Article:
When I arrived my friend was still eating breakfast. “Come out here on the porch. Look up there.”
“Bats,” I said. There were three hanging between a couple of rafters. They were small and brown, but I had no idea what species they were. At least for me, it is nearly impossible to tell one from the other.
“What will happen to them this winter?”, he asked. “I thought they stayed in caves at night.” It was obvious to me that  some research was in order.
While I enjoy watching bats swoop and dart at dusk, my knowledge of the animal is nil. I know they eat a lot of insects, including pesky mosquitos, and that’s important these days with all the concern for Zika virus. 
Zika apparently is spread by mosquitos, and the government plans to spend more than one billion dollars to combat the disease. 
According to non-game biologist Brooke Slack, there are 15  known species of bats in Kentucky.
Most hibernate in caves during winter months, but migrate in warmer weather and will travel several hundred miles to a summer home.
Bats breed in the fall, however the females do not become pregnant until spring, according to Brooke. There is a technical term for it, but essentially, the sperm lies dormant until after hibernation.
According to an Indiana Department of Natural Resources website, “Bats are probably the most mistreated and misunderstood mammals. People believe that bats are carriers of rabies or that they have a desire to fly into women’s hair. Neither of these rumors is true, as well as the vampire stories that surround these harmless creatures.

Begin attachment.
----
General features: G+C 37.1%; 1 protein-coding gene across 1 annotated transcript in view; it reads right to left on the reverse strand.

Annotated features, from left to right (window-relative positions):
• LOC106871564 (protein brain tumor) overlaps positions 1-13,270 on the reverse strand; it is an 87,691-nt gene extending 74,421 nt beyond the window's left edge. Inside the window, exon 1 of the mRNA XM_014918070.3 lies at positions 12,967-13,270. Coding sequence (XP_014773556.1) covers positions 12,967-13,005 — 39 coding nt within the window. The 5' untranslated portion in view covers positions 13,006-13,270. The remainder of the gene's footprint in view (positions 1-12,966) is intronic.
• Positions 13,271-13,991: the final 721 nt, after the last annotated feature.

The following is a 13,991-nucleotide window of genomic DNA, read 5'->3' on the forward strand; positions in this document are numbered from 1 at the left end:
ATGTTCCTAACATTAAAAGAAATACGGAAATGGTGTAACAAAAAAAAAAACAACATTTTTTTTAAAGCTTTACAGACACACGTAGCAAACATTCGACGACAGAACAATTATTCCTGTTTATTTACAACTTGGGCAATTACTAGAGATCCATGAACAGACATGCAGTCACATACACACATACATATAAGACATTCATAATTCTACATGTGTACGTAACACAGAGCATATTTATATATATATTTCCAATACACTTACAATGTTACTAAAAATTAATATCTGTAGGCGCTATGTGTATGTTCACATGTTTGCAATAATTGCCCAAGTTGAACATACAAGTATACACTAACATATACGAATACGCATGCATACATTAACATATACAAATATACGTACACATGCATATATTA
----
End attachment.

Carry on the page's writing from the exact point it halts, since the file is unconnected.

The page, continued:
“Bats are clean animals and are no more apt to carry rabies than a dog or a cat. Contrary to popular belief, bats are gentle creatures that benefit man by consuming large quantities of pesky insects.
“In spring, bats emerge from hibernation and migrate to their summer homes. Because they separate into smaller social units, little is known about summer habitat requirements. Females form maternity colonies of up to 100 bats during the summer. 
“Bats feed entirely on night flying insects, and a colony of bats can consume thousands of insects each night. A gray bat (an endangered species) will eat up to 3,000 insects per feeding. Bats locate these insects by emitting high-pitched sounds and waiting for the echo, which allows them to zoom in on the bug's location. 
“The fat reserves accumulated by devouring these large quantities of insects during the summer and fall allow the bat to sustain itself during hibernation.
As we sat on my friend’s porch, he explained the bats in his rafters spend their day hanging upside down from the rafters and disappear at dark. “They don’t bother anything,” so they can stay,”